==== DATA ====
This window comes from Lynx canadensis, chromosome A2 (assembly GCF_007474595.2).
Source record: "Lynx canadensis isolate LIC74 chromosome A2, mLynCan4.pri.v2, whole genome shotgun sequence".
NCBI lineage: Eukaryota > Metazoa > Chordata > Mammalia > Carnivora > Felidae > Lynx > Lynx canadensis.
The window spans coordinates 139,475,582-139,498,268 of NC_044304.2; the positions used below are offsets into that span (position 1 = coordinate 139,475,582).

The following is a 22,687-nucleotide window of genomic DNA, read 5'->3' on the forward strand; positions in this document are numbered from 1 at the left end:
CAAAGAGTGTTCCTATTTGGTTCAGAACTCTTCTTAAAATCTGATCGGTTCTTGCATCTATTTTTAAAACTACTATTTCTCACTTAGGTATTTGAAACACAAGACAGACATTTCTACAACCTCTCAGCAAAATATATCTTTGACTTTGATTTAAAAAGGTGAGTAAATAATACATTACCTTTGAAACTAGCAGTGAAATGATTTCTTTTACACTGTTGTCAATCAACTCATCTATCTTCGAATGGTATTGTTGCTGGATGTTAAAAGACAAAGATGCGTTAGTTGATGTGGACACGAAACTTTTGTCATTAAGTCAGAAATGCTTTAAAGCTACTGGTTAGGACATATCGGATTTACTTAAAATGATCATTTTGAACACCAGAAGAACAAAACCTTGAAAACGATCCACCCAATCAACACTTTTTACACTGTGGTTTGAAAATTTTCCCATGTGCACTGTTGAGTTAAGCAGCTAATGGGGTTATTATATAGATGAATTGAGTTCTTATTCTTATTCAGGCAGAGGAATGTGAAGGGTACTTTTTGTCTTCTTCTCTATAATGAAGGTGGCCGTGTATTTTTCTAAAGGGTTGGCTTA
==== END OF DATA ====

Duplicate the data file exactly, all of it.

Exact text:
This window comes from Lynx canadensis, chromosome A2 (assembly GCF_007474595.2).
Source record: "Lynx canadensis isolate LIC74 chromosome A2, mLynCan4.pri.v2, whole genome shotgun sequence".
NCBI lineage: Eukaryota > Metazoa > Chordata > Mammalia > Carnivora > Felidae > Lynx > Lynx canadensis.
The window spans coordinates 139,475,582-139,498,268 of NC_044304.2; the positions used below are offsets into that span (position 1 = coordinate 139,475,582).

The following is a 22,687-nucleotide window of genomic DNA, read 5'->3' on the forward strand; positions in this document are numbered from 1 at the left end:
CAAAGAGTGTTCCTATTTGGTTCAGAACTCTTCTTAAAATCTGATCGGTTCTTGCATCTATTTTTAAAACTACTATTTCTCACTTAGGTATTTGAAACACAAGACAGACATTTCTACAACCTCTCAGCAAAATATATCTTTGACTTTGATTTAAAAAGGTGAGTAAATAATACATTACCTTTGAAACTAGCAGTGAAATGATTTCTTTTACACTGTTGTCAATCAACTCATCTATCTTCGAATGGTATTGTTGCTGGATGTTAAAAGACAAAGATGCGTTAGTTGATGTGGACACGAAACTTTTGTCATTAAGTCAGAAATGCTTTAAAGCTACTGGTTAGGACATATCGGATTTACTTAAAATGATCATTTTGAACACCAGAAGAACAAAACCTTGAAAACGATCCACCCAATCAACACTTTTTACACTGTGGTTTGAAAATTTTCCCATGTGCACTGTTGAGTTAAGCAGCTAATGGGGTTATTATATAGATGAATTGAGTTCTTATTCTTATTCAGGCAGAGGAATGTGAAGGGTACTTTTTGTCTTCTTCTCTATAATGAAGGTGGCCGTGTATTTTTCTAAAGGGTTGGCTTA